By Gillian G. Gaar
This book, a joint production between Elvis Presley Enterprises and the Memphis daily The Commercial Appeal, is a fun scrapbook celebrating the King and the city he loved. Though some pictures will be familiar to fans, there are many lesser-seen shots. There are also a number that focus on Memphis, coupled with short pieces on personalities like DJ Dewey Phillips, neighborhoods like Beale Street, and venues like Ellis Auditorium.
Fans will surely want more. The photos are skewed heavily in favor of Presley’s early years. Photographers who shot Presley over the years are profiled, but they’re not asked about good Elvis anecdotes they must have. Some articles are only excerpted, when it would have been interesting to read the entire piece (especially in the case of reviews). Indeed, the archival quality of the book could have enhanced by reproducing what must surely be a wealth of contemporaneously published articles, instead of post-1977 pieces.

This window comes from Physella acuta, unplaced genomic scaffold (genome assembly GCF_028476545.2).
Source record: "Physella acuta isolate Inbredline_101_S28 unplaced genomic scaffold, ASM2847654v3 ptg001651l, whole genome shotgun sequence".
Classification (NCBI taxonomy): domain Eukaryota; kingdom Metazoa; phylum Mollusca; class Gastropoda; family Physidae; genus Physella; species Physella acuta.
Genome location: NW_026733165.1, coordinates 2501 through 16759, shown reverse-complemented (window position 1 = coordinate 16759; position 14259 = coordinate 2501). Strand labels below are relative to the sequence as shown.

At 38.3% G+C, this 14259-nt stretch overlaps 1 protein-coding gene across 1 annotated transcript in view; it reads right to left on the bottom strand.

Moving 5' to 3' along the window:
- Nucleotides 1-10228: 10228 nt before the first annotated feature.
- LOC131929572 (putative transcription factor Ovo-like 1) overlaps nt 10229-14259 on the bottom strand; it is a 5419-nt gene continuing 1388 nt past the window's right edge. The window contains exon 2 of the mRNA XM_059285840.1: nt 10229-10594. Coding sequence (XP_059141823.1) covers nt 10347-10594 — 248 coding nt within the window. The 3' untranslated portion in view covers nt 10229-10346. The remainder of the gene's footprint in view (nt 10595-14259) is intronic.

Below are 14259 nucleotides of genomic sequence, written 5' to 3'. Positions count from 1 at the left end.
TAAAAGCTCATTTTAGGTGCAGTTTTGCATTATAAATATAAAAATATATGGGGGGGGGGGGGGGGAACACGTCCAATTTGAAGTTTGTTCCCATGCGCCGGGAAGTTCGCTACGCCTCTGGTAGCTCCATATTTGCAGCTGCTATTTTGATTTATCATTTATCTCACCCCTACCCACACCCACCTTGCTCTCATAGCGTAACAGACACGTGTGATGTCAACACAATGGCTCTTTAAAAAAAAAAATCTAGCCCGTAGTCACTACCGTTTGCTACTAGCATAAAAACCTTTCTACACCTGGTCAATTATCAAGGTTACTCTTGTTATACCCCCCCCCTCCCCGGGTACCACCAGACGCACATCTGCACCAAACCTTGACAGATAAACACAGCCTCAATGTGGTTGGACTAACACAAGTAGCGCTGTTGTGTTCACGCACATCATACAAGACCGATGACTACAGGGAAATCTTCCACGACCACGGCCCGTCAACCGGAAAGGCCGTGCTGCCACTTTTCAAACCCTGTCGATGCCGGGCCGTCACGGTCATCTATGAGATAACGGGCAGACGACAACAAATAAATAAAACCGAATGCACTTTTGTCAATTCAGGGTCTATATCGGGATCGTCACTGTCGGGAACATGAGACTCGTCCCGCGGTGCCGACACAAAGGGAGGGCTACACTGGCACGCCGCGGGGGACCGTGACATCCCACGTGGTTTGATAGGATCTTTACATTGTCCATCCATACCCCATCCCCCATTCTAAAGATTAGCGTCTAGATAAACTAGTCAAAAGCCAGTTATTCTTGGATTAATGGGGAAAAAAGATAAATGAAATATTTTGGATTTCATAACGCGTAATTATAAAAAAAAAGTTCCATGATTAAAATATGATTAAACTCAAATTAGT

So the edge must be given to the photographs and other artwork; facsimile reproductions of tickets, ads, and other ephemera (just think, if the charities had held on to those $1000 checks Presley had written to them, they’d be worth much more than $1000 now on an auction block). The ‘50s era shots are the most interesting, clearly indicating how the city has changed over the years, and it’s great to have a visual record of some of the places Presley and his gang visited that are no longer in existence. It’s a book fans will have a great time flipping through.
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